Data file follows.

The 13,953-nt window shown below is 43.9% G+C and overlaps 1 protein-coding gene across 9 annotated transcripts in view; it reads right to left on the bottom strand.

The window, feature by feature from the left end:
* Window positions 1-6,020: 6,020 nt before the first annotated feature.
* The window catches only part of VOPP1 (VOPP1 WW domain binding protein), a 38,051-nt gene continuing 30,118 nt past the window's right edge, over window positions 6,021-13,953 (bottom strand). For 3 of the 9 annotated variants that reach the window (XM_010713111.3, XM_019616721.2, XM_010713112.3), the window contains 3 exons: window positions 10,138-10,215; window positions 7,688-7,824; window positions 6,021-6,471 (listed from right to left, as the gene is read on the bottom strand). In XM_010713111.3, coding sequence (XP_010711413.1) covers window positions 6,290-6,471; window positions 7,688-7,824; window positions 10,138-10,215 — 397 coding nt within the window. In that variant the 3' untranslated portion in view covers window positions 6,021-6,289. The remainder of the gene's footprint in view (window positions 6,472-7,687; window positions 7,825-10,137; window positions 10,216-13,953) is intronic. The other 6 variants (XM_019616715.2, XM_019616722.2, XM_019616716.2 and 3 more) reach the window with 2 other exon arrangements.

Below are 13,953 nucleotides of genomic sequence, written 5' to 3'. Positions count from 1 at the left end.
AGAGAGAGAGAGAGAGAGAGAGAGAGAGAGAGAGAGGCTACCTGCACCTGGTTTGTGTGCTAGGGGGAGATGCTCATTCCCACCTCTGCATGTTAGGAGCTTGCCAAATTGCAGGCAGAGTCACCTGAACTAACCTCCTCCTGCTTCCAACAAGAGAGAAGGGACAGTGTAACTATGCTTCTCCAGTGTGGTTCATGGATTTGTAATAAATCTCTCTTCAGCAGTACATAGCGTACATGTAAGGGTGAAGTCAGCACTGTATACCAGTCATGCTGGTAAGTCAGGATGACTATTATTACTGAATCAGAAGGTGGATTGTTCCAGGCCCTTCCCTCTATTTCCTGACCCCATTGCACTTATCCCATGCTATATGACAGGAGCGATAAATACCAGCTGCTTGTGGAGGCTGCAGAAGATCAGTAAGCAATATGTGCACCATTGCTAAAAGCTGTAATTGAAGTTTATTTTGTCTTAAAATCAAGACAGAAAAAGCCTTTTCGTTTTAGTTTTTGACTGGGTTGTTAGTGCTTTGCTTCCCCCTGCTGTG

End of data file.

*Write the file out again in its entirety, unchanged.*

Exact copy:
The 13,953-nt window shown below is 43.9% G+C and overlaps 1 protein-coding gene across 9 annotated transcripts in view; it reads right to left on the bottom strand.

The window, feature by feature from the left end:
* Window positions 1-6,020: 6,020 nt before the first annotated feature.
* The window catches only part of VOPP1 (VOPP1 WW domain binding protein), a 38,051-nt gene continuing 30,118 nt past the window's right edge, over window positions 6,021-13,953 (bottom strand). For 3 of the 9 annotated variants that reach the window (XM_010713111.3, XM_019616721.2, XM_010713112.3), the window contains 3 exons: window positions 10,138-10,215; window positions 7,688-7,824; window positions 6,021-6,471 (listed from right to left, as the gene is read on the bottom strand). In XM_010713111.3, coding sequence (XP_010711413.1) covers window positions 6,290-6,471; window positions 7,688-7,824; window positions 10,138-10,215 — 397 coding nt within the window. In that variant the 3' untranslated portion in view covers window positions 6,021-6,289. The remainder of the gene's footprint in view (window positions 6,472-7,687; window positions 7,825-10,137; window positions 10,216-13,953) is intronic. The other 6 variants (XM_019616715.2, XM_019616722.2, XM_019616716.2 and 3 more) reach the window with 2 other exon arrangements.

Below are 13,953 nucleotides of genomic sequence, written 5' to 3'. Positions count from 1 at the left end.
AGAGAGAGAGAGAGAGAGAGAGAGAGAGAGAGAGAGGCTACCTGCACCTGGTTTGTGTGCTAGGGGGAGATGCTCATTCCCACCTCTGCATGTTAGGAGCTTGCCAAATTGCAGGCAGAGTCACCTGAACTAACCTCCTCCTGCTTCCAACAAGAGAGAAGGGACAGTGTAACTATGCTTCTCCAGTGTGGTTCATGGATTTGTAATAAATCTCTCTTCAGCAGTACATAGCGTACATGTAAGGGTGAAGTCAGCACTGTATACCAGTCATGCTGGTAAGTCAGGATGACTATTATTACTGAATCAGAAGGTGGATTGTTCCAGGCCCTTCCCTCTATTTCCTGACCCCATTGCACTTATCCCATGCTATATGACAGGAGCGATAAATACCAGCTGCTTGTGGAGGCTGCAGAAGATCAGTAAGCAATATGTGCACCATTGCTAAAAGCTGTAATTGAAGTTTATTTTGTCTTAAAATCAAGACAGAAAAAGCCTTTTCGTTTTAGTTTTTGACTGGGTTGTTAGTGCTTTGCTTCCCCCTGCTGTG